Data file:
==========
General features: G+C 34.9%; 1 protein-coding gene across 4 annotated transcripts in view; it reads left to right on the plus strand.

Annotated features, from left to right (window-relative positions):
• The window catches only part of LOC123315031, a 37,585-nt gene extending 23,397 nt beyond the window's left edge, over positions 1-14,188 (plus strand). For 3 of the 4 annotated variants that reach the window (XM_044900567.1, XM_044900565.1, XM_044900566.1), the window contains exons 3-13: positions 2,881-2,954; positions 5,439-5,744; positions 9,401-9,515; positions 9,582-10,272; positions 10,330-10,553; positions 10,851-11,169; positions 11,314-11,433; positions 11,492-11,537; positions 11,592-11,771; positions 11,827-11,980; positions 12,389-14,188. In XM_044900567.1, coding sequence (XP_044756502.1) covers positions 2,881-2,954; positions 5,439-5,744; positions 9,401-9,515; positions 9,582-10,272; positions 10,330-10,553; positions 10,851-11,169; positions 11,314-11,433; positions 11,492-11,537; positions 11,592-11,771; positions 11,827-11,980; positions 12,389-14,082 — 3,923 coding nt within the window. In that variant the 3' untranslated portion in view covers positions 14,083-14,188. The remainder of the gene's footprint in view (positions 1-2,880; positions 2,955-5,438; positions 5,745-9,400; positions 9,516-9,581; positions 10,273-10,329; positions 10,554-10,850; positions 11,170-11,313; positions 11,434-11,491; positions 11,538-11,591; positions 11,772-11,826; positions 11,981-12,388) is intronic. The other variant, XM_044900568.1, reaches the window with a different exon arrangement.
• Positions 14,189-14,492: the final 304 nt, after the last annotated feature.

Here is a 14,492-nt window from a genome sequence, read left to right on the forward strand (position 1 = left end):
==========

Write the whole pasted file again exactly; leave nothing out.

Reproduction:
General features: G+C 34.9%; 1 protein-coding gene across 4 annotated transcripts in view; it reads left to right on the plus strand.

Annotated features, from left to right (window-relative positions):
• The window catches only part of LOC123315031, a 37,585-nt gene extending 23,397 nt beyond the window's left edge, over positions 1-14,188 (plus strand). For 3 of the 4 annotated variants that reach the window (XM_044900567.1, XM_044900565.1, XM_044900566.1), the window contains exons 3-13: positions 2,881-2,954; positions 5,439-5,744; positions 9,401-9,515; positions 9,582-10,272; positions 10,330-10,553; positions 10,851-11,169; positions 11,314-11,433; positions 11,492-11,537; positions 11,592-11,771; positions 11,827-11,980; positions 12,389-14,188. In XM_044900567.1, coding sequence (XP_044756502.1) covers positions 2,881-2,954; positions 5,439-5,744; positions 9,401-9,515; positions 9,582-10,272; positions 10,330-10,553; positions 10,851-11,169; positions 11,314-11,433; positions 11,492-11,537; positions 11,592-11,771; positions 11,827-11,980; positions 12,389-14,082 — 3,923 coding nt within the window. In that variant the 3' untranslated portion in view covers positions 14,083-14,188. The remainder of the gene's footprint in view (positions 1-2,880; positions 2,955-5,438; positions 5,745-9,400; positions 9,516-9,581; positions 10,273-10,329; positions 10,554-10,850; positions 11,170-11,313; positions 11,434-11,491; positions 11,538-11,591; positions 11,772-11,826; positions 11,981-12,388) is intronic. The other variant, XM_044900568.1, reaches the window with a different exon arrangement.
• Positions 14,189-14,492: the final 304 nt, after the last annotated feature.

Here is a 14,492-nt window from a genome sequence, read left to right on the forward strand (position 1 = left end):